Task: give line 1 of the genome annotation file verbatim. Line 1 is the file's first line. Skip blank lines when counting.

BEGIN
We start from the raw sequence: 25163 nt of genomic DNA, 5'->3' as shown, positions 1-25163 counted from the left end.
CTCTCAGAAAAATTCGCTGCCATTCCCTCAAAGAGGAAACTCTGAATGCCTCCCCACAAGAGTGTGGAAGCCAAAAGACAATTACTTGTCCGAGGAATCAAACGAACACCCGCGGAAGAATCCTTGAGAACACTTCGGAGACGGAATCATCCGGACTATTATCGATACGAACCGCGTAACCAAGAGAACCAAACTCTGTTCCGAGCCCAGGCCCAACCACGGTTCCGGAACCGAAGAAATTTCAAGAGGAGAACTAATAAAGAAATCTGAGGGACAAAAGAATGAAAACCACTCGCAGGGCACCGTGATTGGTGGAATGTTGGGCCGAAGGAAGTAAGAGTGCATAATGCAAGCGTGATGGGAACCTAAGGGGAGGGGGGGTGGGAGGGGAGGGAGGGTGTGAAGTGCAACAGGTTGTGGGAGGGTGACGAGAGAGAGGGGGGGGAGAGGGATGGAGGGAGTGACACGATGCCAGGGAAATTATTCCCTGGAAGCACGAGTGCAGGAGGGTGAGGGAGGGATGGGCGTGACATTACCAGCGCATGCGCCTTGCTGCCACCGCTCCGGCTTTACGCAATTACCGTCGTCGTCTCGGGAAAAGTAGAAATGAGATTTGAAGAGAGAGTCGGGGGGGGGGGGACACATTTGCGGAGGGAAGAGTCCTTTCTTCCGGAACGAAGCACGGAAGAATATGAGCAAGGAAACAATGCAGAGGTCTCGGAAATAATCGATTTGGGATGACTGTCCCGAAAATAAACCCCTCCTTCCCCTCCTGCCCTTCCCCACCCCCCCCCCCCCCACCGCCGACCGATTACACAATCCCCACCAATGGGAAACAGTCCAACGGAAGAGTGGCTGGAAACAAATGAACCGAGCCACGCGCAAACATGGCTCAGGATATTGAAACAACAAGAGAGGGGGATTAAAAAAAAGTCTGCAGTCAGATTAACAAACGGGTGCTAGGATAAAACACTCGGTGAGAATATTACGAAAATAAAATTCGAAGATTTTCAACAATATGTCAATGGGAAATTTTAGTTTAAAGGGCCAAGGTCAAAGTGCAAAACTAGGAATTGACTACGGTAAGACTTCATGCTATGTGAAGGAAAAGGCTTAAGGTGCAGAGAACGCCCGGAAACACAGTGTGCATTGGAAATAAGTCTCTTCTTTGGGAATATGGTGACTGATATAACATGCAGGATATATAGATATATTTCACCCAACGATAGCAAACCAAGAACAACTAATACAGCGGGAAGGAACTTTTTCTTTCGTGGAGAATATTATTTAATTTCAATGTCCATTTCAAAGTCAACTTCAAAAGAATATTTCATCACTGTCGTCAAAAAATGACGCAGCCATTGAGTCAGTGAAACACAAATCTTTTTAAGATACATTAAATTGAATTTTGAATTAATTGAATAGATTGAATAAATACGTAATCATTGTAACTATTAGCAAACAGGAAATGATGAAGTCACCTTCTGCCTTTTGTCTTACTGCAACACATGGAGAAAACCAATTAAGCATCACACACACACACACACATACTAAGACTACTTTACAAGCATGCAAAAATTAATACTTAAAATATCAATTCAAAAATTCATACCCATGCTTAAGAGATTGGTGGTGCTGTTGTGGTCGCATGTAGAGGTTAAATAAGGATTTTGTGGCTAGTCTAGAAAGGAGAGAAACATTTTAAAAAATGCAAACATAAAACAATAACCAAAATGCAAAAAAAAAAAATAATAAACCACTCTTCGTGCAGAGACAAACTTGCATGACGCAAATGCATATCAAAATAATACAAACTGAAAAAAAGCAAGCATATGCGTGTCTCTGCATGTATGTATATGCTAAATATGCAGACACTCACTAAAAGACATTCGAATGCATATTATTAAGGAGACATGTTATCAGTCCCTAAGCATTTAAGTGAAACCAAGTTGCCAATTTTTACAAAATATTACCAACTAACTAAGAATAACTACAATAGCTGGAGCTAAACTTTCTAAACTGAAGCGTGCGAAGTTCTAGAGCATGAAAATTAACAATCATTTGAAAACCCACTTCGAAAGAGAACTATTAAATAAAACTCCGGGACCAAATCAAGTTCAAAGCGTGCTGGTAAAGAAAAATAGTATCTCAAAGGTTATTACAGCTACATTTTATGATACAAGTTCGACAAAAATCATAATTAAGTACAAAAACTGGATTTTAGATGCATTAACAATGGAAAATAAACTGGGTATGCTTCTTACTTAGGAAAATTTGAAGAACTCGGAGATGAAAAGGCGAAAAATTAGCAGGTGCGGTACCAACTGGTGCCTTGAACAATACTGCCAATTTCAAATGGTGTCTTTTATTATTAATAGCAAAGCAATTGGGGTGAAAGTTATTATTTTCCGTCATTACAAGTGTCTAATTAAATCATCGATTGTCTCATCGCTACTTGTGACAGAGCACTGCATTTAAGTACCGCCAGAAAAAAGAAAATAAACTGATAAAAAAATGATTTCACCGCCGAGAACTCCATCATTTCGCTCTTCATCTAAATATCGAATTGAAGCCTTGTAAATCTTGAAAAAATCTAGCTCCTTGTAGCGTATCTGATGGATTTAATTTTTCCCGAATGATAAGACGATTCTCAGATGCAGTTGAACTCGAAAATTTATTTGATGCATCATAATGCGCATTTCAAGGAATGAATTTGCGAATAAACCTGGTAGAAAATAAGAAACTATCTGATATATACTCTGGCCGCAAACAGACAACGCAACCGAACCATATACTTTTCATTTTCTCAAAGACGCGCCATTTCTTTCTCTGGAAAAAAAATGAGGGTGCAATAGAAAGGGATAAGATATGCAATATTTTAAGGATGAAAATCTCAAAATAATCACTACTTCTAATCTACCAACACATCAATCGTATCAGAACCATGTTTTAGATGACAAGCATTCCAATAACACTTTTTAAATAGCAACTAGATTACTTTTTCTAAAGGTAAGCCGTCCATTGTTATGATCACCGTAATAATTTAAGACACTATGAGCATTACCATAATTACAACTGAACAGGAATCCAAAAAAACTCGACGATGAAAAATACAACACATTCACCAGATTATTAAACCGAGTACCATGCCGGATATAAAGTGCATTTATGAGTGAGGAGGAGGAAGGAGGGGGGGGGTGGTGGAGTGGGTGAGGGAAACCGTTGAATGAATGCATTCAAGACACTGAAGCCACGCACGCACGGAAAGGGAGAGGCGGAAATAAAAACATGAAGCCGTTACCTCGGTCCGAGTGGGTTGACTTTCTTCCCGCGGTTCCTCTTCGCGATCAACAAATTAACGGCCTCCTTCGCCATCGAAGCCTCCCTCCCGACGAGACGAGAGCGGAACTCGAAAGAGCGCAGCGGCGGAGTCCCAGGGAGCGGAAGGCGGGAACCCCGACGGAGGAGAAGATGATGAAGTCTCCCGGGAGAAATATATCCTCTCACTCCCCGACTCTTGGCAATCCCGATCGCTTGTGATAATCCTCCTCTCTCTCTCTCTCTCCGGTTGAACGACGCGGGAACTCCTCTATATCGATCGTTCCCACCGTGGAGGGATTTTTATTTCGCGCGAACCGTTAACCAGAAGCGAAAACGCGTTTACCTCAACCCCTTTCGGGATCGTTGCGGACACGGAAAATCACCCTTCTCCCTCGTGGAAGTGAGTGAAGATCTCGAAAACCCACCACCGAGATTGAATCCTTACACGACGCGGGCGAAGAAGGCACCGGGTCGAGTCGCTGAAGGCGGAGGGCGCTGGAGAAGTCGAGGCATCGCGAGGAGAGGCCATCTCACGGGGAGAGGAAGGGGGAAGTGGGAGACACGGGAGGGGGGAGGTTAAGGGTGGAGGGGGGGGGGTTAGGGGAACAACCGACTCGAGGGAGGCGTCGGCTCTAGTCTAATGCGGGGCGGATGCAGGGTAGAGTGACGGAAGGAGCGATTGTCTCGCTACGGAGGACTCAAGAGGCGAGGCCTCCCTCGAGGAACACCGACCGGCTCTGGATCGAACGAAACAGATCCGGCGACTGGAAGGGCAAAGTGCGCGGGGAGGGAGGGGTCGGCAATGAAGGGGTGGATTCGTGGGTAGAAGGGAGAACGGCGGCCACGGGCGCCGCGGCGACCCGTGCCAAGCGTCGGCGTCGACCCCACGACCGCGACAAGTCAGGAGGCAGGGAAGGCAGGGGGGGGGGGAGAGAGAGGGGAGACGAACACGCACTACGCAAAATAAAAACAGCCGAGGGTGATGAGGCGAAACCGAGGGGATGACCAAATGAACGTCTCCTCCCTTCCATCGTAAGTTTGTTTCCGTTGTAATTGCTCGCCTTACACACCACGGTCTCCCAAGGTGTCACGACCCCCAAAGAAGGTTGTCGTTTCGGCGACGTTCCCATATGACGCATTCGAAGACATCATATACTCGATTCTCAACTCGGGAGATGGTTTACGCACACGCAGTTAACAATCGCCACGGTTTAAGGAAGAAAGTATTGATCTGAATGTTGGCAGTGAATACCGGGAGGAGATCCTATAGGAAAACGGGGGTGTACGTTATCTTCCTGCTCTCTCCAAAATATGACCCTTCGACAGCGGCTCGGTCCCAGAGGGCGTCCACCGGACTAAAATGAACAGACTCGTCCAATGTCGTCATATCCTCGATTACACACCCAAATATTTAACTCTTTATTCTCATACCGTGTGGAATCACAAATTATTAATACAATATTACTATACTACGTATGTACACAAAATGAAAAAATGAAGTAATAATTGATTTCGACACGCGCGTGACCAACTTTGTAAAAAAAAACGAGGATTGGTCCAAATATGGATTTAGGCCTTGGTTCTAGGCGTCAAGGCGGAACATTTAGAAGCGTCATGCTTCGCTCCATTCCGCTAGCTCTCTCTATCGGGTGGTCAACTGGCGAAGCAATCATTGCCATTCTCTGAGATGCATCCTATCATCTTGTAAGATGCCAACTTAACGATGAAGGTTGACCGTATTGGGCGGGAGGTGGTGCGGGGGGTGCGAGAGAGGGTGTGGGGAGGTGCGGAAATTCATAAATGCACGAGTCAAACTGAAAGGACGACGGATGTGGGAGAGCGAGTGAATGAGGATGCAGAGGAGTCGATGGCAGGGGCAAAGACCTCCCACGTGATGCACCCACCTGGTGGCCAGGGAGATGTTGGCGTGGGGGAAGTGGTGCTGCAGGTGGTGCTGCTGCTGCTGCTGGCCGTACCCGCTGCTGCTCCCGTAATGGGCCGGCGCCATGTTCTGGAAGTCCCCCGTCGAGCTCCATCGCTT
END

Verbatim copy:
We start from the raw sequence: 25163 nt of genomic DNA, 5'->3' as shown, positions 1-25163 counted from the left end.